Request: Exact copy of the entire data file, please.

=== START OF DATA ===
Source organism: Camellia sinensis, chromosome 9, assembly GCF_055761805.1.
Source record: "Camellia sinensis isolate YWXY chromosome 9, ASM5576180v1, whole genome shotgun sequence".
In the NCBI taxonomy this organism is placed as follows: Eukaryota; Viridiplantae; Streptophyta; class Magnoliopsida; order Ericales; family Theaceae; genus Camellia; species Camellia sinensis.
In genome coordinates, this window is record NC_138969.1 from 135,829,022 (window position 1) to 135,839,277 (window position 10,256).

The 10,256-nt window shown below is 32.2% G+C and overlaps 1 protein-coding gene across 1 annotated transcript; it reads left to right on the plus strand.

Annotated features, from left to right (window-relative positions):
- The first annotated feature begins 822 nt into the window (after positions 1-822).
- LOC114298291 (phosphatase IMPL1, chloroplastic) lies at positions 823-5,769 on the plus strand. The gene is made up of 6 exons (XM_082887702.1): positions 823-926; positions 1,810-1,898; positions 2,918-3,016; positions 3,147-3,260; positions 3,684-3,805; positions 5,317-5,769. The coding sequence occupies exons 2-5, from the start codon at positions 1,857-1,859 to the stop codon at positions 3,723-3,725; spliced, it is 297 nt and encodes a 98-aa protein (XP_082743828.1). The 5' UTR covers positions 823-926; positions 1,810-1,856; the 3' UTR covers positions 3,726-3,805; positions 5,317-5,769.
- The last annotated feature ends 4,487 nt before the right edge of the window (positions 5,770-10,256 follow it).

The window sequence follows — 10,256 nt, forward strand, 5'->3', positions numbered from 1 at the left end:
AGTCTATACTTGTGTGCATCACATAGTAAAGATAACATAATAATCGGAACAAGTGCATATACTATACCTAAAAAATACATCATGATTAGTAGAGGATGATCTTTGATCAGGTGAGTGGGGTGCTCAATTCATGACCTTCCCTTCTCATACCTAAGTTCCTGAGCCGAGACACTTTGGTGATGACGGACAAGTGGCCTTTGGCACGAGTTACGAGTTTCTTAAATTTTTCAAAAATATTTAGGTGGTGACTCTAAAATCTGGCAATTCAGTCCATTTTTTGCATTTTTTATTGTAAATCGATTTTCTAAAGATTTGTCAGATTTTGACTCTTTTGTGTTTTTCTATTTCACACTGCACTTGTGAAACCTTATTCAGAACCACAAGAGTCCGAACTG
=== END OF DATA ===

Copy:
Source organism: Camellia sinensis, chromosome 9, assembly GCF_055761805.1.
Source record: "Camellia sinensis isolate YWXY chromosome 9, ASM5576180v1, whole genome shotgun sequence".
In the NCBI taxonomy this organism is placed as follows: Eukaryota; Viridiplantae; Streptophyta; class Magnoliopsida; order Ericales; family Theaceae; genus Camellia; species Camellia sinensis.
In genome coordinates, this window is record NC_138969.1 from 135,829,022 (window position 1) to 135,839,277 (window position 10,256).

The 10,256-nt window shown below is 32.2% G+C and overlaps 1 protein-coding gene across 1 annotated transcript; it reads left to right on the plus strand.

Annotated features, from left to right (window-relative positions):
- The first annotated feature begins 822 nt into the window (after positions 1-822).
- LOC114298291 (phosphatase IMPL1, chloroplastic) lies at positions 823-5,769 on the plus strand. The gene is made up of 6 exons (XM_082887702.1): positions 823-926; positions 1,810-1,898; positions 2,918-3,016; positions 3,147-3,260; positions 3,684-3,805; positions 5,317-5,769. The coding sequence occupies exons 2-5, from the start codon at positions 1,857-1,859 to the stop codon at positions 3,723-3,725; spliced, it is 297 nt and encodes a 98-aa protein (XP_082743828.1). The 5' UTR covers positions 823-926; positions 1,810-1,856; the 3' UTR covers positions 3,726-3,805; positions 5,317-5,769.
- The last annotated feature ends 4,487 nt before the right edge of the window (positions 5,770-10,256 follow it).

The window sequence follows — 10,256 nt, forward strand, 5'->3', positions numbered from 1 at the left end:
AGTCTATACTTGTGTGCATCACATAGTAAAGATAACATAATAATCGGAACAAGTGCATATACTATACCTAAAAAATACATCATGATTAGTAGAGGATGATCTTTGATCAGGTGAGTGGGGTGCTCAATTCATGACCTTCCCTTCTCATACCTAAGTTCCTGAGCCGAGACACTTTGGTGATGACGGACAAGTGGCCTTTGGCACGAGTTACGAGTTTCTTAAATTTTTCAAAAATATTTAGGTGGTGACTCTAAAATCTGGCAATTCAGTCCATTTTTTGCATTTTTTATTGTAAATCGATTTTCTAAAGATTTGTCAGATTTTGACTCTTTTGTGTTTTTCTATTTCACACTGCACTTGTGAAACCTTATTCAGAACCACAAGAGTCCGAACTG